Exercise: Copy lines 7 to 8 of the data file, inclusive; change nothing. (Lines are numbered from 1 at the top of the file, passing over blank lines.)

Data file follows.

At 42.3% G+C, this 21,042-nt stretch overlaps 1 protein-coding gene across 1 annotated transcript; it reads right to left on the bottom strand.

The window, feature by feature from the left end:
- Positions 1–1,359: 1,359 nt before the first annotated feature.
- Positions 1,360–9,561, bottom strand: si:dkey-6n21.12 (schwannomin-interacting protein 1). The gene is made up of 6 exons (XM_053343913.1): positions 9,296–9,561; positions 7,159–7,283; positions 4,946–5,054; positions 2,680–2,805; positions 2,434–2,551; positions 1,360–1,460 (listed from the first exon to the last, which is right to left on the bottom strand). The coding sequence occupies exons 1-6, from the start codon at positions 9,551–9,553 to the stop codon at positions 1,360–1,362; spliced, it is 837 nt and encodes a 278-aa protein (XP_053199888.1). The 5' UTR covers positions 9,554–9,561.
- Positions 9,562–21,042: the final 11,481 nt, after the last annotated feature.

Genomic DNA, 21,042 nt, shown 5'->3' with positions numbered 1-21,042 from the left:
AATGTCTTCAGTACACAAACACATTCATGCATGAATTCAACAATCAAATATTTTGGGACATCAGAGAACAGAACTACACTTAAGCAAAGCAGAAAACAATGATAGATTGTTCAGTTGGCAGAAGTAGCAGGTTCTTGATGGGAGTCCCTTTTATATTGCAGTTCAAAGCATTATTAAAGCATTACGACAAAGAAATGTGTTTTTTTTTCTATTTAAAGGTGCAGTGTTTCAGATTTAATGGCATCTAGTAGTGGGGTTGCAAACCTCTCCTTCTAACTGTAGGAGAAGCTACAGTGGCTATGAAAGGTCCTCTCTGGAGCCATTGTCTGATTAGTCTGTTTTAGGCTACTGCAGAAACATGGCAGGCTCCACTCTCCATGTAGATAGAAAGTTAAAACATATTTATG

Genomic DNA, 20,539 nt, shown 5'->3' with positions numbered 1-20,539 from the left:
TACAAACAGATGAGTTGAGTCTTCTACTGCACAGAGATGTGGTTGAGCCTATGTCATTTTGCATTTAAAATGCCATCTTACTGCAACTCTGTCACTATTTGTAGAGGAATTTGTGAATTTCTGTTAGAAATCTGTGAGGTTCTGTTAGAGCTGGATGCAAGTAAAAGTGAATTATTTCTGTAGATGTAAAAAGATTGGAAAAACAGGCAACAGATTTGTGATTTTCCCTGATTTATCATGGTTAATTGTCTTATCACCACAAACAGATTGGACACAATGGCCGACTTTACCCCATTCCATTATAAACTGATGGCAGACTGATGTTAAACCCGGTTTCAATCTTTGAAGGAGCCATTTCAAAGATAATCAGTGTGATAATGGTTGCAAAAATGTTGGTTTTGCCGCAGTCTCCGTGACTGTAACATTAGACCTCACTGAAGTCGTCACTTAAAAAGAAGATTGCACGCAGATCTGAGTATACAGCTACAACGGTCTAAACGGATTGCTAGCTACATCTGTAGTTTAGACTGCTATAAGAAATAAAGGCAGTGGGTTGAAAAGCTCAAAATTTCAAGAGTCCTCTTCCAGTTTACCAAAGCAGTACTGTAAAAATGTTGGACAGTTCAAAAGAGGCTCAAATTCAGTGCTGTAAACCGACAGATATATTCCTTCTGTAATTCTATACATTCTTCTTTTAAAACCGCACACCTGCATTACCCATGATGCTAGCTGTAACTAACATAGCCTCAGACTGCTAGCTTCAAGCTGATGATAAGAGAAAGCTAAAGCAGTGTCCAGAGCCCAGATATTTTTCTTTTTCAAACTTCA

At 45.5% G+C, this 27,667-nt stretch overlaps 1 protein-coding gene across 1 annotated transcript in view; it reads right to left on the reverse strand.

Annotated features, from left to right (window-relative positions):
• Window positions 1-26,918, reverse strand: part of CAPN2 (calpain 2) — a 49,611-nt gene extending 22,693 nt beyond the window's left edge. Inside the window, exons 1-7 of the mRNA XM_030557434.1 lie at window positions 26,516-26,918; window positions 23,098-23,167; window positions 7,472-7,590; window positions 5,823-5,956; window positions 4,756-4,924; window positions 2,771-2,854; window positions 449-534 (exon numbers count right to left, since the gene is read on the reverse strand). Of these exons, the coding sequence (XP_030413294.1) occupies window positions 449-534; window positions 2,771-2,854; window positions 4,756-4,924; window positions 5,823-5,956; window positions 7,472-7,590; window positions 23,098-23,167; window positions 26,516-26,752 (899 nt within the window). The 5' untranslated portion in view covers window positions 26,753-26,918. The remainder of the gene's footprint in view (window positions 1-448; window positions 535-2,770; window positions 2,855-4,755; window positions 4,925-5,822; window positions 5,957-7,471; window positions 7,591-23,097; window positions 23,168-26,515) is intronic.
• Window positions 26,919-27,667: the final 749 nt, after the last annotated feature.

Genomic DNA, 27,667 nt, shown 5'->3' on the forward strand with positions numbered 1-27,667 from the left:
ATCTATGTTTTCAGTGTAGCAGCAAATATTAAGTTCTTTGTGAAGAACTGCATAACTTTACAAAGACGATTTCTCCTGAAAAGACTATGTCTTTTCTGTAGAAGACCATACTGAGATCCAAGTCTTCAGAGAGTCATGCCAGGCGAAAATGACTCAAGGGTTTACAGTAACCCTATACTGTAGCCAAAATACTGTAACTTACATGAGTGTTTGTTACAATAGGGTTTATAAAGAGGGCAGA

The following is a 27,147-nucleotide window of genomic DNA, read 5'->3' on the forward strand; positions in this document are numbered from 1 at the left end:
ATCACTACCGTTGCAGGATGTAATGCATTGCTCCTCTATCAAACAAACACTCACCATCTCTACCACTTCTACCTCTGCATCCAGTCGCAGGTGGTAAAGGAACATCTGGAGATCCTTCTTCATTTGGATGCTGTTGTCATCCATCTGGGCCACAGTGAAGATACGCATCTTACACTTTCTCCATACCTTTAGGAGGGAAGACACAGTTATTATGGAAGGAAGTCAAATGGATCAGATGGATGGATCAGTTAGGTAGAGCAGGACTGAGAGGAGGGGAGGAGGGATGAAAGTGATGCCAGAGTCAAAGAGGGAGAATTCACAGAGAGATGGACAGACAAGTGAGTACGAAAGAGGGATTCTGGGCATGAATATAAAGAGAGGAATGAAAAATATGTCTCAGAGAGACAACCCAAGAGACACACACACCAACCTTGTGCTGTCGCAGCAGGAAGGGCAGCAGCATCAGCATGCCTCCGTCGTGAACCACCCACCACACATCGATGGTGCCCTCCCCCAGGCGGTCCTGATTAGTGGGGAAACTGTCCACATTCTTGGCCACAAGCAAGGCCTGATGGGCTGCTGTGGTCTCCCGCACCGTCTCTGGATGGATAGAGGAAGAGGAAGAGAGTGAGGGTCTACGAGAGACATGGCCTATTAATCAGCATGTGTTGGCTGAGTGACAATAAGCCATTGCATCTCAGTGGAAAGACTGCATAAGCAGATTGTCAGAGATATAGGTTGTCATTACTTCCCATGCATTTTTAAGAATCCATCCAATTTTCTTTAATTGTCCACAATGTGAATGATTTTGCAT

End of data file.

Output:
AATGTCTTCAGTACACAAACACATTCATGCATGAATTCAACAATCAAATATTTTGGGACATCAGAGAACAGAACTACACTTAAGCAAAGCAGAAAACAATGATAGATTGTTCAGTTGGCAGAAGTAGCAGGTTCTTGATGGGAGTCCCTTTTATATTGCAGTTCAAAGCATTATTAAAGCATTACGACAAAGAAATGTGTTTTTTTTTCTATTTAAAGGTGCAGTGTTTCAGATTTAATGGCATCTAGTAGTGGGGTTGCAAACCTCTCCTTCTAACTGTAGGAGAAGCTACAGTGGCTATGAAAGGTCCTCTCTGGAGCCATTGTCTGATTAGTCTGTTTTAGGCTACTGCAGAAACATGGCAGGCTCCACTCTCCATGTAGATAGAAAGTTAAAACATATTTATG

Genomic DNA, 20,539 nt, shown 5'->3' with positions numbered 1-20,539 from the left: